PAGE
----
My global family has suffered a loss and I mourn with them. But I also will remember an afternoon of great fun we all had together not that long ago. And Dennis, blowing that whistle.

CanAssist will soon be constructing a kitchen facility for the Hope for Youth School.  We will make this addition to the school in Dennis’ memory.

Enlight1

Safari 2016.  Part 11. Winding up.

On the last two days of our safari we visited yet another two schools in Uganda,  the Kyabazaala Elementary School near Kayunga and Hope for Youth, near Mukono.  We experienced a torrential rain at the Kyabazaala School which slightly cut short our outdoor festivities but had us huddle with a gaggle of students, teachers and parents in a classroom under the tin roof.  A memorable downpour of fellowship and much appreciated water to fill the water tanks.  At Hope for Youth, we received the usual warm welcome and lots of hugs.  What a delight to see some of the kids I have known for about 7 years.  Some of the fellows who danced for me at age 8 are now 16 and in secondary school.  We remembered each other and relished the short time we had to visit once again.  And I promised that I will return.  

We cut the ribbon on a wonderful teachers’ accommodation building which will also have a health/first aid room.  Thanks to the Green           , the Sasamat foundation and to the benefactors who attended a fundraising dinner in Nanaimo last February for making this possible.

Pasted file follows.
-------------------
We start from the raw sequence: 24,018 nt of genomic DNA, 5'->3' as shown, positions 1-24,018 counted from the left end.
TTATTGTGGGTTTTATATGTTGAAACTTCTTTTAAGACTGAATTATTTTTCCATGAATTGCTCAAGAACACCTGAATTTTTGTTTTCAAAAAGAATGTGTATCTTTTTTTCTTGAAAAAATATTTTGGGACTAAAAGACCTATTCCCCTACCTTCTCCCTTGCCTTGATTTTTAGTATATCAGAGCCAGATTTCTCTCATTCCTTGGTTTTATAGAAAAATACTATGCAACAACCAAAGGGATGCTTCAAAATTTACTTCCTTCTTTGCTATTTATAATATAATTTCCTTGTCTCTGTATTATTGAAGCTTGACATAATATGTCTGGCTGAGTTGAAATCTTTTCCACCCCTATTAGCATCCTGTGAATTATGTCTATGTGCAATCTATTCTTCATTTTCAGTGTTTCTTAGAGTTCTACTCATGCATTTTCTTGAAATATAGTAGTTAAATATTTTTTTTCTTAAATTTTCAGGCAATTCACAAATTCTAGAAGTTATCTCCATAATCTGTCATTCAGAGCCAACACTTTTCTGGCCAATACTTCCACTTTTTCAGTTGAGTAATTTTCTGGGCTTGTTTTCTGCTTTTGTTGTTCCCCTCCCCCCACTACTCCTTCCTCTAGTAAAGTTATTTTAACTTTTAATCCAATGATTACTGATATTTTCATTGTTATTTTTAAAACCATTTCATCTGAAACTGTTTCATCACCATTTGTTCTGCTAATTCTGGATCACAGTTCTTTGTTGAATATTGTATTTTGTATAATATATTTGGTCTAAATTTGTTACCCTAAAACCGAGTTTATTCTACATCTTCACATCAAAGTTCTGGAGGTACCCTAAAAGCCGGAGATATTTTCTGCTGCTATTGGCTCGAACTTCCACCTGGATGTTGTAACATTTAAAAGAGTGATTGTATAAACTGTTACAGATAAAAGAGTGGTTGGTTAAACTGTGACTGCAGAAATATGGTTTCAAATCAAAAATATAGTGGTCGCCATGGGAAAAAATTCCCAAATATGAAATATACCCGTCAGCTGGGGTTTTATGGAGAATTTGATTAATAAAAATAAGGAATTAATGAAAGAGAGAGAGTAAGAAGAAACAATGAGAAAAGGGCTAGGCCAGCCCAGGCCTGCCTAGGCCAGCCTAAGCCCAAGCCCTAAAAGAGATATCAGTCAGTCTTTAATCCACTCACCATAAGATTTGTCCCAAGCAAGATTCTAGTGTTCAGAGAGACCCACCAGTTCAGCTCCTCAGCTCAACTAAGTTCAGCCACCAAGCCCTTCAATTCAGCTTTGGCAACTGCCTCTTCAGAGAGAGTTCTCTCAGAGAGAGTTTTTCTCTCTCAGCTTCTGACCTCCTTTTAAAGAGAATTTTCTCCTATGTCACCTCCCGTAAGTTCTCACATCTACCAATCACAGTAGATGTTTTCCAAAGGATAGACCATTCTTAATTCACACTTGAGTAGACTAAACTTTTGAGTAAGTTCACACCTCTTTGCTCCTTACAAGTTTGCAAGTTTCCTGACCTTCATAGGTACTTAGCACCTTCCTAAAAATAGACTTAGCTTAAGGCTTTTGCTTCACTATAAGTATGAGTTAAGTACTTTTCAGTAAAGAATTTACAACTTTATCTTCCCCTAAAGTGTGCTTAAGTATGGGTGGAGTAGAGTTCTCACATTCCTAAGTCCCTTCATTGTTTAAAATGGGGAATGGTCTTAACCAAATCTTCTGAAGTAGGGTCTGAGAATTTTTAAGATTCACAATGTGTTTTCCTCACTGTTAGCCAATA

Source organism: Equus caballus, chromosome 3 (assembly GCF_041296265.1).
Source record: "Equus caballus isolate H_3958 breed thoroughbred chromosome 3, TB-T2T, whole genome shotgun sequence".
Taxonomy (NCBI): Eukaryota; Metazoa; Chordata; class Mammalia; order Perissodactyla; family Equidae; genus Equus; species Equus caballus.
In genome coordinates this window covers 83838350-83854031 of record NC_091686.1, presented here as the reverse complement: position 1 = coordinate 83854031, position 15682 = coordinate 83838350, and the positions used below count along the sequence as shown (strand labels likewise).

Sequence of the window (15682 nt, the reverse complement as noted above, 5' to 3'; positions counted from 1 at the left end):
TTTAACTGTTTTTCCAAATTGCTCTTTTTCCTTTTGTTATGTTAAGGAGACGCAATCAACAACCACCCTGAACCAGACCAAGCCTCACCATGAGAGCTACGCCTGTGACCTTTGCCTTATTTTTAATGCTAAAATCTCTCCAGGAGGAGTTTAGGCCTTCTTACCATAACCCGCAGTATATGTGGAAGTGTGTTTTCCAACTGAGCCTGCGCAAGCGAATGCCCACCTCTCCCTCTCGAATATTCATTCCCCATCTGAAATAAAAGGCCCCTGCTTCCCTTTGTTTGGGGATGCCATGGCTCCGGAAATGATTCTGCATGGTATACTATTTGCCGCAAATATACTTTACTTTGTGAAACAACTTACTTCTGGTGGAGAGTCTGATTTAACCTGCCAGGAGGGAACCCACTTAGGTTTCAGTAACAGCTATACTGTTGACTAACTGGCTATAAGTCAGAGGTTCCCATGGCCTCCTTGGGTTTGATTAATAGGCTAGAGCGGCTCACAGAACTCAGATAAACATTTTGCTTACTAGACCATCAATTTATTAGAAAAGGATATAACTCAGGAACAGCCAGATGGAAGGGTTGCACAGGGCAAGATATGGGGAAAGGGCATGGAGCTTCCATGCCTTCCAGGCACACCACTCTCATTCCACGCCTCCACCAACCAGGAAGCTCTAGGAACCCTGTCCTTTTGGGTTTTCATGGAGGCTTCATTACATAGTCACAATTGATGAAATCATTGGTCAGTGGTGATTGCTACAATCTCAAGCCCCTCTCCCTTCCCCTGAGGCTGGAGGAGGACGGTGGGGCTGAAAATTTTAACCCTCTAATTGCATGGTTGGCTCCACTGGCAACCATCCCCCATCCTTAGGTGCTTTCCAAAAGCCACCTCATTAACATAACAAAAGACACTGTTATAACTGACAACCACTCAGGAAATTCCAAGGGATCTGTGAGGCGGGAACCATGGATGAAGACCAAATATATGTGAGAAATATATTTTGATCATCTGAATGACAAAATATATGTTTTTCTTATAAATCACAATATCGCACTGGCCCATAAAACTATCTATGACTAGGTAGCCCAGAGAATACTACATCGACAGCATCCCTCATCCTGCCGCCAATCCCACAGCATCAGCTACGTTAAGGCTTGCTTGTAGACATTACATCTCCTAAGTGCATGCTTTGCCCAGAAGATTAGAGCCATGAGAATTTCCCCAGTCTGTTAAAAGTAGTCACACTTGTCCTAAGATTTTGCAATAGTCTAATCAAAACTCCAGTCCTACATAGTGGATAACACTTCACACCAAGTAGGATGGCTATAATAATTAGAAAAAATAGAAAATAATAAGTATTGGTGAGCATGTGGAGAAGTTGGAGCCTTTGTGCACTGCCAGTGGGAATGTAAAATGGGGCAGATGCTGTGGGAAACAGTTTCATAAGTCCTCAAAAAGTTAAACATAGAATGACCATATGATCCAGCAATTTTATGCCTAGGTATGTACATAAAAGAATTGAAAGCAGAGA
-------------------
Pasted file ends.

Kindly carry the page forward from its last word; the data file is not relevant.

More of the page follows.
It was fitting that the last musical entertainment we had from students (we had a lot over the two weeks) was a blessing from them to us.  We all left East Africa feeling truly blessed by the opportunity to visit that we had with ten very different associate communities and are safely home – jet-lagged, adjusting to winter temperatures but hearts warm from our safari to spend time with our global family.

  

 
  
   
 

Safari 2016. Part 10.  Vibrant colours at Busagazi School, Uganda

We were not deterred by bumpy roads to the Busagazi School on an island in Lake Victoria between Jinja and Kampala, Uganda.  We had to alight from the truck and walk the final kilometer or so up a dusty red road to the school site.  In the last few months we constructed two classrooms at this school where only one existed before… to serve about 600 students.  Since we came on board to help, another Croatian organization has also constructed classrooms.  We were warmly  greeted by the community even though our visit coincided with a school holiday.  An enjoyable day, all in all, drenched in colour and joyful community celebration.

   

 

 

We signed an MOU at the school to provide 48 desks for the new classrooms.